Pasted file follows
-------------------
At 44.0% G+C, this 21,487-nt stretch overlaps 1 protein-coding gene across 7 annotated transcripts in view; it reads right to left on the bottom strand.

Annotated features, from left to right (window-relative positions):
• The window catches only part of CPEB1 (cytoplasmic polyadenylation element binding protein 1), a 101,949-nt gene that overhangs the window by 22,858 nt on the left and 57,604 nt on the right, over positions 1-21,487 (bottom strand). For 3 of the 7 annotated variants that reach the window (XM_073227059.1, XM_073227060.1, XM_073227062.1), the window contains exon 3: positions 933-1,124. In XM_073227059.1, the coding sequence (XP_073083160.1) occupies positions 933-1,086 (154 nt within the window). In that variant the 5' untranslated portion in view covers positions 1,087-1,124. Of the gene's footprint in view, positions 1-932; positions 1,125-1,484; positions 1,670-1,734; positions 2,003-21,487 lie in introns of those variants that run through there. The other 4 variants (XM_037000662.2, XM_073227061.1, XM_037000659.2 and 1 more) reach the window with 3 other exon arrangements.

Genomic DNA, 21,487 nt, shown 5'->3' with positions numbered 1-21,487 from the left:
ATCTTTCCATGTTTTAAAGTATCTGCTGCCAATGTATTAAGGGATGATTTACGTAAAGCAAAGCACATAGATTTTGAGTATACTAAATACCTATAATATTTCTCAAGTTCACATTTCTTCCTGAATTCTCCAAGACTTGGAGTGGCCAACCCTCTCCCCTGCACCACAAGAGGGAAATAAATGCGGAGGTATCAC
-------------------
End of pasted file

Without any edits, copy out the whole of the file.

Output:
At 44.0% G+C, this 21,487-nt stretch overlaps 1 protein-coding gene across 7 annotated transcripts in view; it reads right to left on the bottom strand.

Annotated features, from left to right (window-relative positions):
• The window catches only part of CPEB1 (cytoplasmic polyadenylation element binding protein 1), a 101,949-nt gene that overhangs the window by 22,858 nt on the left and 57,604 nt on the right, over positions 1-21,487 (bottom strand). For 3 of the 7 annotated variants that reach the window (XM_073227059.1, XM_073227060.1, XM_073227062.1), the window contains exon 3: positions 933-1,124. In XM_073227059.1, the coding sequence (XP_073083160.1) occupies positions 933-1,086 (154 nt within the window). In that variant the 5' untranslated portion in view covers positions 1,087-1,124. Of the gene's footprint in view, positions 1-932; positions 1,125-1,484; positions 1,670-1,734; positions 2,003-21,487 lie in introns of those variants that run through there. The other 4 variants (XM_037000662.2, XM_073227061.1, XM_037000659.2 and 1 more) reach the window with 3 other exon arrangements.

Genomic DNA, 21,487 nt, shown 5'->3' with positions numbered 1-21,487 from the left:
ATCTTTCCATGTTTTAAAGTATCTGCTGCCAATGTATTAAGGGATGATTTACGTAAAGCAAAGCACATAGATTTTGAGTATACTAAATACCTATAATATTTCTCAAGTTCACATTTCTTCCTGAATTCTCCAAGACTTGGAGTGGCCAACCCTCTCCCCTGCACCACAAGAGGGAAATAAATGCGGAGGTATCAC